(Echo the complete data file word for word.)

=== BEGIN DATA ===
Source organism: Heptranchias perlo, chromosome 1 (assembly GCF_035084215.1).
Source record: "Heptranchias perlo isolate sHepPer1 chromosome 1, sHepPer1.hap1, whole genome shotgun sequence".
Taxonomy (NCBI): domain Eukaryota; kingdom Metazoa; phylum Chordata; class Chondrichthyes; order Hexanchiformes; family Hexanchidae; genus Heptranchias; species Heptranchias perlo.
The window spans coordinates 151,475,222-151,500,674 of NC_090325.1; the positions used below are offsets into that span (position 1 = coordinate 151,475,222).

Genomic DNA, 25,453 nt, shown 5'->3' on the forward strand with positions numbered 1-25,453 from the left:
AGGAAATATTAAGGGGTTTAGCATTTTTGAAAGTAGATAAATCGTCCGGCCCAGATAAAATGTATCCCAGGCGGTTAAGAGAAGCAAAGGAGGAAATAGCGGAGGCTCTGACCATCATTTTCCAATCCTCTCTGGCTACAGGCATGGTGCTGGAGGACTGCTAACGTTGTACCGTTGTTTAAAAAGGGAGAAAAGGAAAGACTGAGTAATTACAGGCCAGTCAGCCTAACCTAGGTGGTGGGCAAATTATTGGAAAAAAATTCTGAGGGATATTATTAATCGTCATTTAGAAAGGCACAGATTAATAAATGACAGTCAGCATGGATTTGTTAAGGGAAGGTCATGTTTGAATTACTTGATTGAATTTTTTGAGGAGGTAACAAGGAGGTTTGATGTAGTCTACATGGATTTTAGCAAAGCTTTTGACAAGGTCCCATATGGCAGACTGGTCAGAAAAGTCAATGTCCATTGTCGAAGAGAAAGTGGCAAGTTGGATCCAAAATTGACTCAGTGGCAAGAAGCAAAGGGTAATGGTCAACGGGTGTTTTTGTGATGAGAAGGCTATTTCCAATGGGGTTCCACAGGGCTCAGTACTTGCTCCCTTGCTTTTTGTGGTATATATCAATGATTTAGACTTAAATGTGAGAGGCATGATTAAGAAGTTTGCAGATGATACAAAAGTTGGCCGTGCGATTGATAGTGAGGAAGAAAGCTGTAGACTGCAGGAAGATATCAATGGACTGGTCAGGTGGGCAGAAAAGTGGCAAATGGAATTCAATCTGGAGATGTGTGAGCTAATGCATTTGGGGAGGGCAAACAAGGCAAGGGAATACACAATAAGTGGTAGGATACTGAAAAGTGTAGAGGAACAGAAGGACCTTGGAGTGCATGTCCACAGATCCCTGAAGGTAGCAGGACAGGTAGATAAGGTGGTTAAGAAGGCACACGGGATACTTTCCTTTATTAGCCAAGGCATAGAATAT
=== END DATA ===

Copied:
Source organism: Heptranchias perlo, chromosome 1 (assembly GCF_035084215.1).
Source record: "Heptranchias perlo isolate sHepPer1 chromosome 1, sHepPer1.hap1, whole genome shotgun sequence".
Taxonomy (NCBI): domain Eukaryota; kingdom Metazoa; phylum Chordata; class Chondrichthyes; order Hexanchiformes; family Hexanchidae; genus Heptranchias; species Heptranchias perlo.
The window spans coordinates 151,475,222-151,500,674 of NC_090325.1; the positions used below are offsets into that span (position 1 = coordinate 151,475,222).

Genomic DNA, 25,453 nt, shown 5'->3' on the forward strand with positions numbered 1-25,453 from the left:
AGGAAATATTAAGGGGTTTAGCATTTTTGAAAGTAGATAAATCGTCCGGCCCAGATAAAATGTATCCCAGGCGGTTAAGAGAAGCAAAGGAGGAAATAGCGGAGGCTCTGACCATCATTTTCCAATCCTCTCTGGCTACAGGCATGGTGCTGGAGGACTGCTAACGTTGTACCGTTGTTTAAAAAGGGAGAAAAGGAAAGACTGAGTAATTACAGGCCAGTCAGCCTAACCTAGGTGGTGGGCAAATTATTGGAAAAAAATTCTGAGGGATATTATTAATCGTCATTTAGAAAGGCACAGATTAATAAATGACAGTCAGCATGGATTTGTTAAGGGAAGGTCATGTTTGAATTACTTGATTGAATTTTTTGAGGAGGTAACAAGGAGGTTTGATGTAGTCTACATGGATTTTAGCAAAGCTTTTGACAAGGTCCCATATGGCAGACTGGTCAGAAAAGTCAATGTCCATTGTCGAAGAGAAAGTGGCAAGTTGGATCCAAAATTGACTCAGTGGCAAGAAGCAAAGGGTAATGGTCAACGGGTGTTTTTGTGATGAGAAGGCTATTTCCAATGGGGTTCCACAGGGCTCAGTACTTGCTCCCTTGCTTTTTGTGGTATATATCAATGATTTAGACTTAAATGTGAGAGGCATGATTAAGAAGTTTGCAGATGATACAAAAGTTGGCCGTGCGATTGATAGTGAGGAAGAAAGCTGTAGACTGCAGGAAGATATCAATGGACTGGTCAGGTGGGCAGAAAAGTGGCAAATGGAATTCAATCTGGAGATGTGTGAGCTAATGCATTTGGGGAGGGCAAACAAGGCAAGGGAATACACAATAAGTGGTAGGATACTGAAAAGTGTAGAGGAACAGAAGGACCTTGGAGTGCATGTCCACAGATCCCTGAAGGTAGCAGGACAGGTAGATAAGGTGGTTAAGAAGGCACACGGGATACTTTCCTTTATTAGCCAAGGCATAGAATAT